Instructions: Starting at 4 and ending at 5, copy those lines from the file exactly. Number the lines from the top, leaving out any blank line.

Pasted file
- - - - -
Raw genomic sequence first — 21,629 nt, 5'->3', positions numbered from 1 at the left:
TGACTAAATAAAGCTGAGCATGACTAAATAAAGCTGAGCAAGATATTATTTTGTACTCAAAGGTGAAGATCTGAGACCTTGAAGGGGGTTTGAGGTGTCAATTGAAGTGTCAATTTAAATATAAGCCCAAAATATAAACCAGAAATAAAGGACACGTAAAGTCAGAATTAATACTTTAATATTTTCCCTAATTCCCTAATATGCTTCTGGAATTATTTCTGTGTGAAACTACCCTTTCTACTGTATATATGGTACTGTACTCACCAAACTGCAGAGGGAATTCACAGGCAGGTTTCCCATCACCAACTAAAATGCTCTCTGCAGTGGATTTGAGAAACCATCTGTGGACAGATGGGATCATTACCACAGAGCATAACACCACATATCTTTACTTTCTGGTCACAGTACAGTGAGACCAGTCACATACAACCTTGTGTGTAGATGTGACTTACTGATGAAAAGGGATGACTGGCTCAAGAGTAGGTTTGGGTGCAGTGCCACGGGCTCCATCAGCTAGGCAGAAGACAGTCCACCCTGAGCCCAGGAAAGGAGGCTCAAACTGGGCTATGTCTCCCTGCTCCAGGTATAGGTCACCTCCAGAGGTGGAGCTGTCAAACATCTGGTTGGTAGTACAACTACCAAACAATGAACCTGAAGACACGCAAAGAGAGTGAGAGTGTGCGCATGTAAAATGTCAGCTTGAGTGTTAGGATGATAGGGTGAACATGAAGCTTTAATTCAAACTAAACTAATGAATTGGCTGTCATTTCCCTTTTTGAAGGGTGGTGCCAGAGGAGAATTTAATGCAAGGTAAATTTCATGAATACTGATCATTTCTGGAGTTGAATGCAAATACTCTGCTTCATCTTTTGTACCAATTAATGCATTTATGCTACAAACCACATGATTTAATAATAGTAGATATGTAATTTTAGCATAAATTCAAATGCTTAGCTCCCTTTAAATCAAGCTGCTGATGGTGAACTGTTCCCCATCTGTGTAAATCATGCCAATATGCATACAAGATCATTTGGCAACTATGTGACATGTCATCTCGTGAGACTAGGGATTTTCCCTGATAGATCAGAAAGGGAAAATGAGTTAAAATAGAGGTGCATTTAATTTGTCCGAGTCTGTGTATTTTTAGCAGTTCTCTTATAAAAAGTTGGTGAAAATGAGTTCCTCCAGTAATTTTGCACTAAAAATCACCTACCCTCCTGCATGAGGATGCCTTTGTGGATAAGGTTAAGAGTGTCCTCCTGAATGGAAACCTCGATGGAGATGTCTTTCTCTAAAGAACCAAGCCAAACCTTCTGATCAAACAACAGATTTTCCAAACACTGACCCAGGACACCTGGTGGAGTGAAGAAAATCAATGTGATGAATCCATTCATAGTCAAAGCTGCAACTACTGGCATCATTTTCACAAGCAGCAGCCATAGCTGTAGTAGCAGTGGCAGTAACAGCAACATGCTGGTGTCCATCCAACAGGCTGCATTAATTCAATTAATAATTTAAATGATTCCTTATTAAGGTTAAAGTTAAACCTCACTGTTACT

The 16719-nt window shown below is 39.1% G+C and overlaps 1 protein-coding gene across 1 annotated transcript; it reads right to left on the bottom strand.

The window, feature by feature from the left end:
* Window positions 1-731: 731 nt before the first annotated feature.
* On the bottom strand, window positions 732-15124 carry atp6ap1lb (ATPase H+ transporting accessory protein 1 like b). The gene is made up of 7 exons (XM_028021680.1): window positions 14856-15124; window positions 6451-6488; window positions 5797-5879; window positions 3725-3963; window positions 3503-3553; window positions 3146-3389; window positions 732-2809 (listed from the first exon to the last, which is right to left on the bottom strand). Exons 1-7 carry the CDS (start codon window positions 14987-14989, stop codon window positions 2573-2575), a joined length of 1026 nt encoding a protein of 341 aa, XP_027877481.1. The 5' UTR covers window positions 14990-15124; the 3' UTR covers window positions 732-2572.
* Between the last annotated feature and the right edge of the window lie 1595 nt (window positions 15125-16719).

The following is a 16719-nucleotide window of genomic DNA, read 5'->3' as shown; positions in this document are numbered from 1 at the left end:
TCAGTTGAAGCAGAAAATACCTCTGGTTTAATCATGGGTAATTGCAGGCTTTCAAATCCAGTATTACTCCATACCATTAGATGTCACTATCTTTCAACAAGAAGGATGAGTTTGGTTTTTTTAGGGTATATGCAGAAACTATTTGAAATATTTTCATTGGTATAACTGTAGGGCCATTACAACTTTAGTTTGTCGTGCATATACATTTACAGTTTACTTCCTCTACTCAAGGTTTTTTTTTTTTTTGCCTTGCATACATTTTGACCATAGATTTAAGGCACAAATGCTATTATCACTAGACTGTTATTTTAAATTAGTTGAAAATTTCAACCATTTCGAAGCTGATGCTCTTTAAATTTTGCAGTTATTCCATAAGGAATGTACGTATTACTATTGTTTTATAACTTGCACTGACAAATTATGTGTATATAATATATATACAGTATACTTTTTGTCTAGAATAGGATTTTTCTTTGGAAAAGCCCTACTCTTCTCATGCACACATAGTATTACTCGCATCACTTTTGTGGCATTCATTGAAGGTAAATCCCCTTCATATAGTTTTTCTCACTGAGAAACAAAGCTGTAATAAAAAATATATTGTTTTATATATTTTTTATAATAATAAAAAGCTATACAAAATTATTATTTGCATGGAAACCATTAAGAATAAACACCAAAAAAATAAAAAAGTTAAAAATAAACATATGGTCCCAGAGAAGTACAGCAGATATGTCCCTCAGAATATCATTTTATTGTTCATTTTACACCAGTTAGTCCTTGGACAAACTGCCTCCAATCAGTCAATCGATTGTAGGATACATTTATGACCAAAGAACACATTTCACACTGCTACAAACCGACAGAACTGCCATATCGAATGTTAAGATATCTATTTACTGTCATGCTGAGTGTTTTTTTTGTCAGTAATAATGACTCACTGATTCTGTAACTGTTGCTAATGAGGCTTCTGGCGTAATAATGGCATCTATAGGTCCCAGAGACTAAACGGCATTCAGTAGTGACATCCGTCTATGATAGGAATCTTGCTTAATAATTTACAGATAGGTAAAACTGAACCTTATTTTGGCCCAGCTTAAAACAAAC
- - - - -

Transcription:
The window, feature by feature from the left end:
* Window positions 1-731: 731 nt before the first annotated feature.